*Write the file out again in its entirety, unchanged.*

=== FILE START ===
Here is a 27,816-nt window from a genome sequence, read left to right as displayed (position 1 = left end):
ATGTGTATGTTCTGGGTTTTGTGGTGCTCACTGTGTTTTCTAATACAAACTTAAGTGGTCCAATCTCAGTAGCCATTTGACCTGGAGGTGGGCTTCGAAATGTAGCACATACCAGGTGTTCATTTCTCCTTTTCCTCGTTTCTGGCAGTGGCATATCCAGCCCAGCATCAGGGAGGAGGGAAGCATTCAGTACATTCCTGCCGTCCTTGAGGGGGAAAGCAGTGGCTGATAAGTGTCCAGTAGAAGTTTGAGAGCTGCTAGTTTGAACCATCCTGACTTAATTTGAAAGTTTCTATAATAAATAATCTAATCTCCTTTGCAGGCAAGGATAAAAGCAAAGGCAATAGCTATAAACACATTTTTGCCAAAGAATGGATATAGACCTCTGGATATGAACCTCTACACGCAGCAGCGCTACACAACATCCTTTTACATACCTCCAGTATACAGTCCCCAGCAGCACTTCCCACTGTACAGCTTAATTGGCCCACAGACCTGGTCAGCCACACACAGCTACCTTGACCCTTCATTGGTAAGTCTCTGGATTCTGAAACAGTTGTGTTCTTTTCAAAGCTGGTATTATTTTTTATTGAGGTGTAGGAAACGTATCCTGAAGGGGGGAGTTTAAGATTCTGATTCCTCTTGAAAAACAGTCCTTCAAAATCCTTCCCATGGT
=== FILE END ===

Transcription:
Here is a 27,816-nt window from a genome sequence, read left to right as displayed (position 1 = left end):
ATGTGTATGTTCTGGGTTTTGTGGTGCTCACTGTGTTTTCTAATACAAACTTAAGTGGTCCAATCTCAGTAGCCATTTGACCTGGAGGTGGGCTTCGAAATGTAGCACATACCAGGTGTTCATTTCTCCTTTTCCTCGTTTCTGGCAGTGGCATATCCAGCCCAGCATCAGGGAGGAGGGAAGCATTCAGTACATTCCTGCCGTCCTTGAGGGGGAAAGCAGTGGCTGATAAGTGTCCAGTAGAAGTTTGAGAGCTGCTAGTTTGAACCATCCTGACTTAATTTGAAAGTTTCTATAATAAATAATCTAATCTCCTTTGCAGGCAAGGATAAAAGCAAAGGCAATAGCTATAAACACATTTTTGCCAAAGAATGGATATAGACCTCTGGATATGAACCTCTACACGCAGCAGCGCTACACAACATCCTTTTACATACCTCCAGTATACAGTCCCCAGCAGCACTTCCCACTGTACAGCTTAATTGGCCCACAGACCTGGTCAGCCACACACAGCTACCTTGACCCTTCATTGGTAAGTCTCTGGATTCTGAAACAGTTGTGTTCTTTTCAAAGCTGGTATTATTTTTTATTGAGGTGTAGGAAACGTATCCTGAAGGGGGGAGTTTAAGATTCTGATTCCTCTTGAAAAACAGTCCTTCAAAATCCTTCCCATGGT